The "liquid" inlet sections 142a and 142b have the form of flattened right-angled triangles whose shorter sides form inlet ports 199a and 199a' for the liquid, whereas the outlet sections 143a and 143b have the same form but have outlet ports199b and 199b' of distinctly more elongated form in the longitudinal direction.
It will be observed that, in this case, the corrugations of the sections 146a and 146b of the active heat exchange space 46 are all vertical and these corrugations may have an ever narrower pitch in step with the approach to the casings 44 and45, in such manner as to offer substantially identical pressure losses to the fluid despite the sizable differences in path lengths, as is clearly apparent from the drawings.
With reference to FIG. 4, this embodiment differs essentially from that depicted in FIG. 3, by the fact that the inlet sections (142a' and 142b') and the outlet sections (143a' and 143b') no longer have the form of triangles in this case, but ofright-angled trapeziums.
FIG. 5 differs from FIG. 4 in that the active heat exchange space 46 in this case has a rectangular form of lesser longitudinal extent and inlet sections 142a" and 142b" which have the same form as the sections 142a' and 142b' of FIG. 4, butthese sections precede two connecting sections 142c' and 142c", adjacent to the active space 46.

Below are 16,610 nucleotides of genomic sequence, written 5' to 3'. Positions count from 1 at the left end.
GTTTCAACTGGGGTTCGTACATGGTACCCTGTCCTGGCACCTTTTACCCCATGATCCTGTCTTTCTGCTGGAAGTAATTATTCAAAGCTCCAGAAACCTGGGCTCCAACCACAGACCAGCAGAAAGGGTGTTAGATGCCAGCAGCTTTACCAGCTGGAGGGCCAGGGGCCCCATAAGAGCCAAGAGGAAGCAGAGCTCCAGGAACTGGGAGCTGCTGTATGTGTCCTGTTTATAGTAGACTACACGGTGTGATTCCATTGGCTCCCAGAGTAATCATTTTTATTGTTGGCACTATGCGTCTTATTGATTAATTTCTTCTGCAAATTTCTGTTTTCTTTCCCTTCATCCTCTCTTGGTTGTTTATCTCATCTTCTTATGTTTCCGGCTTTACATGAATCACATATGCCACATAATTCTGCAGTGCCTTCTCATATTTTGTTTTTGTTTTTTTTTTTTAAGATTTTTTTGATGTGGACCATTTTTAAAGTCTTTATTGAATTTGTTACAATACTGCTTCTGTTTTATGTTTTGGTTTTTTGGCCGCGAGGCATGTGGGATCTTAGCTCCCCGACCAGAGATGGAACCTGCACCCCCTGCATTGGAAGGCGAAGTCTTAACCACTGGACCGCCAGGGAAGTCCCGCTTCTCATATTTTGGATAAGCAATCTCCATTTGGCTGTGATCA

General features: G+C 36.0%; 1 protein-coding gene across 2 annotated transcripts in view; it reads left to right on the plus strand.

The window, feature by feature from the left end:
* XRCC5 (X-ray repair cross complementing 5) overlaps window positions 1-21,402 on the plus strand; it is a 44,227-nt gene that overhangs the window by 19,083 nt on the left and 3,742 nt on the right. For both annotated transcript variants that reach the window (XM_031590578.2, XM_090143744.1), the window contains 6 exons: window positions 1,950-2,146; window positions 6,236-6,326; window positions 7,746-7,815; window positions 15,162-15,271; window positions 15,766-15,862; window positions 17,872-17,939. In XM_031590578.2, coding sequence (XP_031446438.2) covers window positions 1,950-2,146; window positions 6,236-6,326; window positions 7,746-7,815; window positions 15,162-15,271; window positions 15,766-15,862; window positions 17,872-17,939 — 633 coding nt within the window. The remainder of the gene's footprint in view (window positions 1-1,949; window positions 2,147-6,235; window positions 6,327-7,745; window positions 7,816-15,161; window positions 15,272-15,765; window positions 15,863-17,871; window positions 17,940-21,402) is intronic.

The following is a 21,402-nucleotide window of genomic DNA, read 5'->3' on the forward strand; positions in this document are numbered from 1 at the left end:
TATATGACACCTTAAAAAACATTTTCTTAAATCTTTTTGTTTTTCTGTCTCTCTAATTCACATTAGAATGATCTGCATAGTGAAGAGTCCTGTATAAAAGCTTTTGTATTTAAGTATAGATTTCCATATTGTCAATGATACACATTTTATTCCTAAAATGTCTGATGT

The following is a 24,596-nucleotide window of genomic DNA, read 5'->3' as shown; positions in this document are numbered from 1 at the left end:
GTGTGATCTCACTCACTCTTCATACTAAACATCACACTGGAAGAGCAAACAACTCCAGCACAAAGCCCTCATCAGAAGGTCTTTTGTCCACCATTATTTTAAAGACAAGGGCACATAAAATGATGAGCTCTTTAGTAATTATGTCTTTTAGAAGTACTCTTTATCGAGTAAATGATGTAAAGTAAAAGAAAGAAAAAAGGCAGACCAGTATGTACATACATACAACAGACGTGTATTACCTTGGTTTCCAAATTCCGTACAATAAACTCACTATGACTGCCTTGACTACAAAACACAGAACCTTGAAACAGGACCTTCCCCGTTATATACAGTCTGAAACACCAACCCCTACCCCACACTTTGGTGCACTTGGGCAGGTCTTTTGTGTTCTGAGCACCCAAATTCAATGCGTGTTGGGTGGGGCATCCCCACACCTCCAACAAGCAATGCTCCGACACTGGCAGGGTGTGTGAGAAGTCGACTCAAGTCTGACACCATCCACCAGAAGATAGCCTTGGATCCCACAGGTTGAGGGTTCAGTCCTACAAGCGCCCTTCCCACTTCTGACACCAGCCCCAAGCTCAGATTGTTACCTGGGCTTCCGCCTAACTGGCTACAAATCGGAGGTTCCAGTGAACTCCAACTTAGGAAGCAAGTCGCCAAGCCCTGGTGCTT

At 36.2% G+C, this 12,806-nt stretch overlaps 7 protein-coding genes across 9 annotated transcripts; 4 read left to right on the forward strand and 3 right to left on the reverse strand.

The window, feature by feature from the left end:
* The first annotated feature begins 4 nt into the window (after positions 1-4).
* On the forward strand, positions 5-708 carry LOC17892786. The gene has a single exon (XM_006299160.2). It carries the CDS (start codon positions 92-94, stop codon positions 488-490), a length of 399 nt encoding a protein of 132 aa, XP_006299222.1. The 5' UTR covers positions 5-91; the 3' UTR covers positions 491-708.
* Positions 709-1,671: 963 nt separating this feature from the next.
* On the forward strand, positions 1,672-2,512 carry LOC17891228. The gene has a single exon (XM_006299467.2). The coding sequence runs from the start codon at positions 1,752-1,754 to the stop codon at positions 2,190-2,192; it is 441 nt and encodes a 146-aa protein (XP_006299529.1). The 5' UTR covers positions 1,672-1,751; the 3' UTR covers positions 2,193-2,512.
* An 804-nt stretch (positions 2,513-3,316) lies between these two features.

A substantially analogous arrangement is provided for the outlet distribution space in which the outlet sections 143" and 143b" are preceded by connecting sections 143d' and 143d". The connecting sections 142c' and 142c" have corrugationssloping in such manner as to distribute the fluid coming from the sections 142a" and 142b" throughout the inlet of the active heat exchange space 46, whereas the connecting sections 143d' and 143d" have the purpose of taking up the liquid in thetwo-phase state from the outlet of the active heat exchange section 46 and ducting the same to the outlet sections 143a" and 143b".
The embodiment according to FIG. 6 differs from the embodiment in FIG. 5 in that the inlet sections 242b" and 242a" and the connecting sections 242c' and 242c" are not symmetrical, the sections 242c" and 242b" having a greater transverseextension than the sections 242c' and 242a", in such manner as to distribute the liquid coming from the inlet section 242b" along a transverse length greater than half the transverse dimension of the active heat exchange space 46. This allows of anoverall flow of liquid from the left towards the right, which is required if the supply of liquid occurs at the left-hand side only.